The 70-year occupation of Palestine and its obstructive restrictions make it difficult for individuals to earn a living in their own communities. In 2004, when Zaytoun co-founders Heather Masoud and Cathi Pawson were working as volunteers in Palestine, the farmers were selling their olive oil for less than the cost of production. Cathi and Heather set about finding a marketplace in the UK which would allow the farmers to sell their produce for a fair price.
Since then, the range has grown and is now both a celebration of the exceptional quality produced in Palestine, and a means of sustainable livelihood for the growers. It includes the world's first certified Fairtrade organic olive oil, za'atar and rain-fed almonds, as well as Great Taste award-winning maftoul, freekeh and Medjoul dates.
“When we initially explained the concept of fair trade to farmers, some were sceptical. Fair trade and organic certification requires a commitment of time, energy and money – and it wasn’t immediately obvious to farmers how they would benefit,” explains Cathi Pawson. “Enough of them agreed to give it a go however, and over ten years later not only does the fair trade farming community benefit from a revitalising source of income, but this community also provides a network for sharing knowledge and experience which could help the farmers overcome tough growing conditions.”
Regenerative farming and climate resilience
Unfortunately, agriculture in Palestine has been aggravated in recent years by shifting weather patterns. “For the last few years there has been less rain – not just in Palestine but over all of the Middle East,” comments Mohammed Ruzzi of the Palestinian Fair Trade Association. “Because of that, the productivity of the trees has declined. With the olive trees, it’s normal to have a low-yield year (‘shalatoun’) followed by a high-yield year. 2017 and 2018 were both shalatoun years, but thankfully the 2019 harvest was better.”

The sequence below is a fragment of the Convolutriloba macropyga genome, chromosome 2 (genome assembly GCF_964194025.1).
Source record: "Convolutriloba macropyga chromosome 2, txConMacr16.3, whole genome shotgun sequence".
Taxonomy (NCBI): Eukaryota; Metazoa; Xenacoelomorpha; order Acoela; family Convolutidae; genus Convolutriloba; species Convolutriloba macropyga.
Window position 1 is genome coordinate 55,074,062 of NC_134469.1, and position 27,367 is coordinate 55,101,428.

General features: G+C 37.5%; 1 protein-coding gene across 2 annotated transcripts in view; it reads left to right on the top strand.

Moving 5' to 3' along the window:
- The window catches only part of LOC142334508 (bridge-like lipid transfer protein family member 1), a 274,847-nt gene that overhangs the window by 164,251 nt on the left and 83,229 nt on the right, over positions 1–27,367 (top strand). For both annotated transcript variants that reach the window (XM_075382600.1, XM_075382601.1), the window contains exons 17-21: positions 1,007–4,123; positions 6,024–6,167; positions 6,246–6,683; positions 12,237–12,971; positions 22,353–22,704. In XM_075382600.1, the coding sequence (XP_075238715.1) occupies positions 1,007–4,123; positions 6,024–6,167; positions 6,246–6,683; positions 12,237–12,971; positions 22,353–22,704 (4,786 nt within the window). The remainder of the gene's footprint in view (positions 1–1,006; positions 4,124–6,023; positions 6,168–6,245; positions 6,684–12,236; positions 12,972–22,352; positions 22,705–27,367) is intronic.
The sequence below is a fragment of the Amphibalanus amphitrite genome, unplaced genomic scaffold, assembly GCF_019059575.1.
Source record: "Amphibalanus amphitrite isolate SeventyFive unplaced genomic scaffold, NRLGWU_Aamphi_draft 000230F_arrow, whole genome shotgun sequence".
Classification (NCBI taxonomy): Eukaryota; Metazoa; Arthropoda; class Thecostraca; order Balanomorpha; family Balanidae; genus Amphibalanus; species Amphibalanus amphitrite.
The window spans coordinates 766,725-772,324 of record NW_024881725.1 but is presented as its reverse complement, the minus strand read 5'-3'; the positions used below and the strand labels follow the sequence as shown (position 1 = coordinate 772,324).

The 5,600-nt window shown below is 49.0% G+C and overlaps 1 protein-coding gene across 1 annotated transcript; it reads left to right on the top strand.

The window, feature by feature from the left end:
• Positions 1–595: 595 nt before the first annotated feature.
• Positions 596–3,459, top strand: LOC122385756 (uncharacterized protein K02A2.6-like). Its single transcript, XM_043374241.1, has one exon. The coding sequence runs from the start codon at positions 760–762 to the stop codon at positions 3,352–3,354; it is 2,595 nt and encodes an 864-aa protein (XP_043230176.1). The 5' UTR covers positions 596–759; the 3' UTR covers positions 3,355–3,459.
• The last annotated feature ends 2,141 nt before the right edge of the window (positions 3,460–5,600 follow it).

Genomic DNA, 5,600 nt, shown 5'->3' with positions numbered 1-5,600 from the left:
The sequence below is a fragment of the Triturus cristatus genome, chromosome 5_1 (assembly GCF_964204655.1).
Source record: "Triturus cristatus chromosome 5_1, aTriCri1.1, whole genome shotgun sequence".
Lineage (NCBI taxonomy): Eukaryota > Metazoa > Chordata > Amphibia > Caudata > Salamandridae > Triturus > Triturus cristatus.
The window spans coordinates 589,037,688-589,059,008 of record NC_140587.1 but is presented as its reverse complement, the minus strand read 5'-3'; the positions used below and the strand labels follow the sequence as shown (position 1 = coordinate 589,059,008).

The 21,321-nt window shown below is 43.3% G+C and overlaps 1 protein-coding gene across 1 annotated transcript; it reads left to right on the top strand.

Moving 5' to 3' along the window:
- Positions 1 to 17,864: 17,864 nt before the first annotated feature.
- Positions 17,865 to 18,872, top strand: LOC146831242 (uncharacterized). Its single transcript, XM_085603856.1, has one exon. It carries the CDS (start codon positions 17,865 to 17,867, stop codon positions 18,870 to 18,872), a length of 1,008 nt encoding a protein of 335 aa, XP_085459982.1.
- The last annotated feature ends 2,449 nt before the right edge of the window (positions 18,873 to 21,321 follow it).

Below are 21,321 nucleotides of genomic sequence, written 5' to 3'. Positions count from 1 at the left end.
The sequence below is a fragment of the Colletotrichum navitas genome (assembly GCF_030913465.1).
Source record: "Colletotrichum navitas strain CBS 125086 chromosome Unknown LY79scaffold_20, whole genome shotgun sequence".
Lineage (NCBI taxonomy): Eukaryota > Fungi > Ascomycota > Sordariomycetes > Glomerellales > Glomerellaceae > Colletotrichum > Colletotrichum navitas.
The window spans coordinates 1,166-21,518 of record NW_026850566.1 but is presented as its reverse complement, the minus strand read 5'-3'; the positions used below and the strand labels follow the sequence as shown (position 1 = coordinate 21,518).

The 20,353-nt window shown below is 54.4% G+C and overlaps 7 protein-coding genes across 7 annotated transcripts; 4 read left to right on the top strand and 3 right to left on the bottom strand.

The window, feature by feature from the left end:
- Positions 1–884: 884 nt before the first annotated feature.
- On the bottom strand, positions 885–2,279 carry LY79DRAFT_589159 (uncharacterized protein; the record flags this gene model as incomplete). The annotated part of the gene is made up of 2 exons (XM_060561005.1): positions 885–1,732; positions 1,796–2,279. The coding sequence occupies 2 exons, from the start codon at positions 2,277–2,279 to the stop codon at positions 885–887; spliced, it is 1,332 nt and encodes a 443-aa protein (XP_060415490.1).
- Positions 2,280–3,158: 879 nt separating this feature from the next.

In response to these challenges, Palestinian farmers have begun to adopt new practices to compensate for the reduced rainfall. “Regenerative farming” refers to a collection of techniques that can improve soil quality, as well as landscape health and resilience.
“We’ve focused on reducing water loss from the soil through regenerative farming practices – we use intercropping and cover crops such as clover so that the soil isn’t bare, and add compost around the trees. We have been adopting zero tillage which increases moisture retention in the soil, and we use some landrace and heritage varieties that are well suited to dry conditions,” adds Mohammed.
Mohammed believes that the fact that these practices can be more easily spread between farms is an additional benefit of being part of a fair trade community. “Through the network of 51 cooperatives under our umbrella, it’s easier to showcase what works and what doesn’t. We support farmers by distributing seeds for intercropping, and research beneficial practices. We welcome visitors from overseas who come to train our farmers in regenerative practices. Not everything can be applied to the situation in Palestine, so we then work out how to adapt what we learn.”
It's still early days for regenerative farming in Palestine, and there are farmers who are resistant to switching to these experimental techniques. However, Mohammed thinks that the farmers of the Palestinian Fair Trade Organisation can set an example of best practices which might encourage more widespread adoption. He himself keeps a small plot where he is practising zero tillage. “I show the farmers what works well for me, personally.” Ultimately, Mohammed believes these methods could ensure a more sustainable income for the farmers and their families.
Zaytoun is a social enterprise, community interest company and Triodos Bank customer. Founded in 2004, Zaytoun supports Palestinian farmers through fair trade and aims to change the narrative about Palestine to include its rich cultural and culinary heritage.
Visit Zaytoun’s website to find out more
Why we finance fair trade
Smallholder farmers in developing countries do not necessarily reap the rewards of a complex international trade system. By financing fair trade enterprises we aim to make sure that individuals and their families are paid fairly for their products.
Visit our fair trade page to find out more